“As he died, he knew his wife was getting killed at the same time that he’s getting killed in the worse way possible, being suffocated by a pillow in his own house,” Smith continued. “While his wife of 50 years is going through the same thing and there’s not a damn thing he can do about it.”
“I still get pissed off when I think about that,” he said.
He recognizes the extreme grief and anger for the surviving family members, but knows the legal teams have an emotional load to carry.
“To think about being involved in a (capital) decision is a weighty thing to have on your mind,” he said. “Somebody could actually end up being killed over this.”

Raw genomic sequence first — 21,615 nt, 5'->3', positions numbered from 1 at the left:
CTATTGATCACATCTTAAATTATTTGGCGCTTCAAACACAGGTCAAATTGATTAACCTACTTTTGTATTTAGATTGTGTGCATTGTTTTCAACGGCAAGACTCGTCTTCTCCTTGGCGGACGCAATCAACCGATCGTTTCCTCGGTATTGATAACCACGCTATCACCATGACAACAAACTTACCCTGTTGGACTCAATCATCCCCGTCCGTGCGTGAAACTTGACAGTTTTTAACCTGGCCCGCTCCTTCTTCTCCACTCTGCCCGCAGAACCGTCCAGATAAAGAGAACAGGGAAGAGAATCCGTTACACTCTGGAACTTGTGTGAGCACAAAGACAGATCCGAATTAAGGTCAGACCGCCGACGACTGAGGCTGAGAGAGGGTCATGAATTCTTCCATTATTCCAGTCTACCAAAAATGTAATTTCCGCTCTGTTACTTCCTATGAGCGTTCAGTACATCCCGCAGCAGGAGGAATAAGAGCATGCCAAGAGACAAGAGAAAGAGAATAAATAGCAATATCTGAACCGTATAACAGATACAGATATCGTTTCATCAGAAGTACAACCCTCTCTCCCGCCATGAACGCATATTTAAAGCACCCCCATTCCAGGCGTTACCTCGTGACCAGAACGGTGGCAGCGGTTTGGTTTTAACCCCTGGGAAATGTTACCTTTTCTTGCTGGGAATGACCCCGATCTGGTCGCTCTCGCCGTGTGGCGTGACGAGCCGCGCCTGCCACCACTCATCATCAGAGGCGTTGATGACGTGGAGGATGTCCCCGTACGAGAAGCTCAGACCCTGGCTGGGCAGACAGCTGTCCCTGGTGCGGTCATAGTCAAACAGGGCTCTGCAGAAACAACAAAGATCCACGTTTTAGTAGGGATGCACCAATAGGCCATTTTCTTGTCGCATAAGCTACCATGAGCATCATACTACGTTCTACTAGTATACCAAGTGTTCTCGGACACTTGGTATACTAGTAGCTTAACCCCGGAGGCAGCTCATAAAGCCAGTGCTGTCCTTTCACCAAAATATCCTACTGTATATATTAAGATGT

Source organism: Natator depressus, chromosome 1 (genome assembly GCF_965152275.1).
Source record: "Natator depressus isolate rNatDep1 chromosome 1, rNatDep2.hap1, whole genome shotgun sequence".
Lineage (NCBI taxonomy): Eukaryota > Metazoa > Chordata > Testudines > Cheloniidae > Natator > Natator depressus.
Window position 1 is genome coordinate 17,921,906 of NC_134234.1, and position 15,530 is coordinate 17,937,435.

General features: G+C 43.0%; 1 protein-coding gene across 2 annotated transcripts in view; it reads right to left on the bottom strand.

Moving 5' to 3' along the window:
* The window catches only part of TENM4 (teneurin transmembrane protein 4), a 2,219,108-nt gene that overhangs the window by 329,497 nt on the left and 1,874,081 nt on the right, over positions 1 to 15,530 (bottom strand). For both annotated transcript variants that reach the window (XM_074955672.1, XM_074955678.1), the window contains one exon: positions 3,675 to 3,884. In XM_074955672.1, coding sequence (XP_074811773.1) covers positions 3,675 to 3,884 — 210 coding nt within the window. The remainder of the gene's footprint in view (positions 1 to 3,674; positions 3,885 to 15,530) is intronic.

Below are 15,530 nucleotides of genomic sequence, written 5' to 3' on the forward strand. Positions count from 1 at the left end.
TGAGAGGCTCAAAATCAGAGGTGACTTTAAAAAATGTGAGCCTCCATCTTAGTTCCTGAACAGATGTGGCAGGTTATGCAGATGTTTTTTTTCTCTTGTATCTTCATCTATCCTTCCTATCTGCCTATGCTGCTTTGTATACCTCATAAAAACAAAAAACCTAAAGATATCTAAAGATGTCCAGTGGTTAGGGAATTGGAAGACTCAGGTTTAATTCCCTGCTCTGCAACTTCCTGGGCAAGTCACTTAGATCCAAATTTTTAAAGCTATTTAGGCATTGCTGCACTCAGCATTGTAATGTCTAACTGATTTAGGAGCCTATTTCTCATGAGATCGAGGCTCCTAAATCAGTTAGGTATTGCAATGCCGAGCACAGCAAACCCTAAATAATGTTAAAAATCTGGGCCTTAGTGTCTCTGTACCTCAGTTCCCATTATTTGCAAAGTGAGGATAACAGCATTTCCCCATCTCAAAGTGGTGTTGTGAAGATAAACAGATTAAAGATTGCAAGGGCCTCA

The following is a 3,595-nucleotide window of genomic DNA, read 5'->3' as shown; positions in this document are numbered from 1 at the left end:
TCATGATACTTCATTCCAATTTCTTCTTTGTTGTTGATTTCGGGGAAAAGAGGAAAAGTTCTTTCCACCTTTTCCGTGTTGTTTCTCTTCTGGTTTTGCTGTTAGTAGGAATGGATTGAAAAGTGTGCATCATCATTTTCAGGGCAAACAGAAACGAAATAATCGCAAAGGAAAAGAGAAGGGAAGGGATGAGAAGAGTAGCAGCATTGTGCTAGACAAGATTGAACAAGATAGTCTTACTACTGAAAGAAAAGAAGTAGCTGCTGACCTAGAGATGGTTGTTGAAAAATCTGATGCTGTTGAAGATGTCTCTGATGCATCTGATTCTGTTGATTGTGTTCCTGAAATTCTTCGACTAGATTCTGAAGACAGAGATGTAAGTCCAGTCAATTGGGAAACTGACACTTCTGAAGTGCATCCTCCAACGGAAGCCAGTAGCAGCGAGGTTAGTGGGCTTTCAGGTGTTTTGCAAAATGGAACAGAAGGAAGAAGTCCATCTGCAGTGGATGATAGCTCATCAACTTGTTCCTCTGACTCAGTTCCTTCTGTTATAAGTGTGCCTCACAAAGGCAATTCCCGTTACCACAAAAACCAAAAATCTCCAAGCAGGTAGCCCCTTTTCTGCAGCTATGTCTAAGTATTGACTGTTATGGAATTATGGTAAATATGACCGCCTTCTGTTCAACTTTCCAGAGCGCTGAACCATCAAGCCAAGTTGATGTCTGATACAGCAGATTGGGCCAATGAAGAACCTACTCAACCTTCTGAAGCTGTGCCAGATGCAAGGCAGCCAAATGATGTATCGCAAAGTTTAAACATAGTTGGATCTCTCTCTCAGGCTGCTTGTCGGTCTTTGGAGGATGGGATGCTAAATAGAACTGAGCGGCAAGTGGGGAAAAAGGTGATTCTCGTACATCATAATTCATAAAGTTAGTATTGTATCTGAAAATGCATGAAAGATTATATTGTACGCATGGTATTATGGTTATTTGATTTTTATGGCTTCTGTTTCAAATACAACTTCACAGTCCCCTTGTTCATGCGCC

Smith has kept his personal feelings locked away during some of those trials. He listens to both the prosecution and defense in hopes they make the right decision.
“To me, it’s a matter of just doing my job,” he said. “You do the job and do the analysis as a first-degree murder. I let (the defense) present everything and let the jury do their job and decide.
“That’s my philosophy about it.
“My feeling is that there are some cases that are so egregious that the person does not deserve a plea agreement,” he said. “I think the cases we discussed today are those types of cases.”
Smith said Chief Deputy Attorney Jace Zack, who retires this month after 31 years with the attorney’s office, prosecuted Graham Henry not long after taking the job. Smith knows Zack won’t be with the office to see that execution carried out.
He believes he won’t see it carried out either.